It is fortunate that we can obtain reliable statistics of the herring-fishery. To give us these statistics, and to watch over the curing of the fish, is the business of the Scottish Fishery Board, which a few of our radical Members of Parliament would abolish, if they could. It is to be hoped they will never be able to do so: that Board ought not to be abolished; on the contrary, its life ought to be prolonged and its jurisdiction extended; it is one of the most valuable Boards that the modern mania for centralisation has left to Scotland. It is greatly to be regretted that the Fishery Board cannot take cognisance and collect statistics of all the fisheries of Scotland. We cannot obtain sufficient information with regard to the annual progress of our haddock and cod fisheries, and in the face of the repeated assertions which are annually published as to over-fishing, it is only by collecting accurate statistics of the annual catch that we can determine the truth of what is said. It is quite certain that we have a problem set before us, by the correct solution of which we shall find out whether our fisheries are progressing, standing still, or declining. It is not by means of one year's great fishing that we can settle whether or no we have broken upon our capital stock, or are living on its produce.

We ought then, as suggested above, to have consecutive well-planned statistics, systematically gathered every season noting the size of vessels and the extent of their fishing gear, and these might be taken at all the chief ports. In the course of a few years, were this done, we would possess a complete index to the state of our fisheries, and should then be able to know, with exactitude, whether our fish supplies were capable of indefinite extension or not. As regards all fish about which we can obtain statistics, it can at once be seen that man is able to affect the supplies. The salmon-fisheries in particular, gave us a wonderful note of alarm, but the salmon being a proprietary fish of great value, owners of fisheries were quick to scent the danger, and prompt to obtain the necessary remedies; and now, so well is the economy of our salmon rivers understood, that the lower proprietors have actually begun to consider the rights of, and to conciliate, the upper proprietors ! What is a salmon-river without those tributary streams which afford a safe home to the fish at that period of its life when it is most in need of it; and whether the venue be laid in ScotIand or England, it is absolutely necessary that the salmon should have breeding-ground.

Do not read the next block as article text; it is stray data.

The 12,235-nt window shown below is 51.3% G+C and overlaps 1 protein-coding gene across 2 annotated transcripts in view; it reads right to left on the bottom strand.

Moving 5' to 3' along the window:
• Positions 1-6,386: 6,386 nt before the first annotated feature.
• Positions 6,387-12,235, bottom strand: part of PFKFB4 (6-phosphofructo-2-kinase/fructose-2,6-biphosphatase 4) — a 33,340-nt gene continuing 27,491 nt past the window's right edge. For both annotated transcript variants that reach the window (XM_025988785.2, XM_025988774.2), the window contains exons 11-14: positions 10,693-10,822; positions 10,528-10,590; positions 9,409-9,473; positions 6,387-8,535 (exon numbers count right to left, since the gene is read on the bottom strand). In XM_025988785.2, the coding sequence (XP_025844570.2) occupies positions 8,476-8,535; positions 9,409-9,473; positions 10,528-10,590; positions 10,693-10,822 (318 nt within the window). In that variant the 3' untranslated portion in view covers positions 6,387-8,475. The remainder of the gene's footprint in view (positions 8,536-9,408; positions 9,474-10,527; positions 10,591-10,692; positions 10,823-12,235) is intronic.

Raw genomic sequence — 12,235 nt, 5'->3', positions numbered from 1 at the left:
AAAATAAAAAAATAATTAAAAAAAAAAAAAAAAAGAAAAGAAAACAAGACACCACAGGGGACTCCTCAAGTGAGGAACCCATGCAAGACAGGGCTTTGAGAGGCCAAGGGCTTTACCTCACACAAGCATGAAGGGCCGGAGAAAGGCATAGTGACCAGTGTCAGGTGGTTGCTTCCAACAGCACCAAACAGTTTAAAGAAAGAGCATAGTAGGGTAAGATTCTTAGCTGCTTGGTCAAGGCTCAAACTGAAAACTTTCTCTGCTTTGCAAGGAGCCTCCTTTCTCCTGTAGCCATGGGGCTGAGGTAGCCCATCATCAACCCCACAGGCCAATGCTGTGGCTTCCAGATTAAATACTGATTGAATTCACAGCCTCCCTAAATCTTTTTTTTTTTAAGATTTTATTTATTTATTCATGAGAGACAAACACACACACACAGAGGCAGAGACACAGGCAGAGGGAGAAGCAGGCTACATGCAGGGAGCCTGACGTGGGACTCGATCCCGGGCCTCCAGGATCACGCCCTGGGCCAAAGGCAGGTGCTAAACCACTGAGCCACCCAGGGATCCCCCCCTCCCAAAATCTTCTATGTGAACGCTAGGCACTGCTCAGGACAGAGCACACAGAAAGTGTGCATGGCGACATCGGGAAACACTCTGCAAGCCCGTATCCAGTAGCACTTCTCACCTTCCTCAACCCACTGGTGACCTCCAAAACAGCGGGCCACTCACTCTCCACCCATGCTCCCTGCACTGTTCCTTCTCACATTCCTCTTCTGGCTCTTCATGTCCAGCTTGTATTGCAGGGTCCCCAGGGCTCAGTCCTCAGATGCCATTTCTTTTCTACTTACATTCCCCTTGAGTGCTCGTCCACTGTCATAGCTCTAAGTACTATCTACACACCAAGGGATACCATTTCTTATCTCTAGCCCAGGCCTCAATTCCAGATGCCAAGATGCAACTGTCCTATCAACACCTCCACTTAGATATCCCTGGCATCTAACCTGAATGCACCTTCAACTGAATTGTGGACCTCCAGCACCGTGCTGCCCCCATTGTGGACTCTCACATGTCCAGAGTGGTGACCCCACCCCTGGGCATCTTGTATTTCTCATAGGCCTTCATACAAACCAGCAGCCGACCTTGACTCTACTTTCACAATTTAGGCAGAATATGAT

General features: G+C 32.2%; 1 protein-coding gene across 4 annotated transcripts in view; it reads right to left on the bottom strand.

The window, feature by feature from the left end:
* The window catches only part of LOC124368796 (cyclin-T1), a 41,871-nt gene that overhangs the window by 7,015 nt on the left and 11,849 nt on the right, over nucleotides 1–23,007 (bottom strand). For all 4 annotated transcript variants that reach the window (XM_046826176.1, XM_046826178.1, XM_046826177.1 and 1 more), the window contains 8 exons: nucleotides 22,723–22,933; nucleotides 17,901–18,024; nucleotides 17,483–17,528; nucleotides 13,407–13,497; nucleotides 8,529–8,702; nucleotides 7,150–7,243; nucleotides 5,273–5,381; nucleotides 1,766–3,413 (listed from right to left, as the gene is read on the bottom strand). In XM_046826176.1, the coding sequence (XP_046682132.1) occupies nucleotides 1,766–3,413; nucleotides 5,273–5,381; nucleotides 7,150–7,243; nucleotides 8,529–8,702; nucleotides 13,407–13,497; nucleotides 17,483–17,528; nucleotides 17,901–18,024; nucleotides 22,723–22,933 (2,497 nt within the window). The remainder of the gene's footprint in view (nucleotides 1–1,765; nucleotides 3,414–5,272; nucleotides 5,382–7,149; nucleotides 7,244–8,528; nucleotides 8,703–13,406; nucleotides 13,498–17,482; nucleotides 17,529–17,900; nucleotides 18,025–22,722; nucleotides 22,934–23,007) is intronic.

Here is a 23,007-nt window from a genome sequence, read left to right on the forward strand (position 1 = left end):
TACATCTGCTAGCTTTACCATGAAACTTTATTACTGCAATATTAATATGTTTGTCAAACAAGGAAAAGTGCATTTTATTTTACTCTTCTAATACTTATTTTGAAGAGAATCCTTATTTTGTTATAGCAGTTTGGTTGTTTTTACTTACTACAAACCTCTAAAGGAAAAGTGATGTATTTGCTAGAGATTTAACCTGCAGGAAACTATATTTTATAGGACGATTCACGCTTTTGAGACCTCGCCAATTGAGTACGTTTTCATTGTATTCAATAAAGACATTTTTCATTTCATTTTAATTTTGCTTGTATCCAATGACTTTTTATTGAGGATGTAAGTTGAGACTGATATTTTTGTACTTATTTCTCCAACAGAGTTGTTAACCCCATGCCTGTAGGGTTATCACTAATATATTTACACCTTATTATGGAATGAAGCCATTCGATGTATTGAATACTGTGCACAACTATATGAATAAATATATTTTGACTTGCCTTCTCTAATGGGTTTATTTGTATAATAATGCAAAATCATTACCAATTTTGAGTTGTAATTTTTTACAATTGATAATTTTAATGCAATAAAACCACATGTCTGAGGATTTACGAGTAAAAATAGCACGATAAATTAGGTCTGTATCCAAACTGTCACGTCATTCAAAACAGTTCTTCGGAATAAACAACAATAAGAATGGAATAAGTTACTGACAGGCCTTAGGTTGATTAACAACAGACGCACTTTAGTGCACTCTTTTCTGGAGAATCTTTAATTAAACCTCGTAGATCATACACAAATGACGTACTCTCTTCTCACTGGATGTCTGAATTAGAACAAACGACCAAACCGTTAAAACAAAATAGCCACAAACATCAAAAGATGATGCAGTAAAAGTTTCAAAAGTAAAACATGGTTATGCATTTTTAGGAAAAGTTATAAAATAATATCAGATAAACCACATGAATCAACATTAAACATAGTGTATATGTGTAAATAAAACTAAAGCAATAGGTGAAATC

We have still much to learn with regard to fishery economy, although it is not easy to devise better modes of fishing than those which now prevail. If we cast our nets into the water, we must accept the fish they capture, whether they be good for food or quite unfit for use. If we use trawl nets we must endure the consequences, and when we cast our lines into the deep sea we cannot dictate to the cod or haddocks as to their inclination to bite; in such circumstances we can take only those fish that offer. But we say all the living fish which are improperly taken, from being too small or in a spawning condition, ought to be again restored to their watery home, and left to be captured at some future date. And what is of still greater importance, in Britain we ought to have a code of logically conceived fishery laws, with proper officers to administer them. In England, at present one department of government superintends the oyster-fisheries, another rules over the herrings, and a third takes charge of the salmon ! In Scotland we have one Board of Fisheries, and in Ireland there is another! but one Board of Fisheries ought to be sufficient; and the sooner we have a Fisheries Reform Bill, the better it will be for those interested in the fishing industries of Great Britain and Ireland.

October 31, 1873.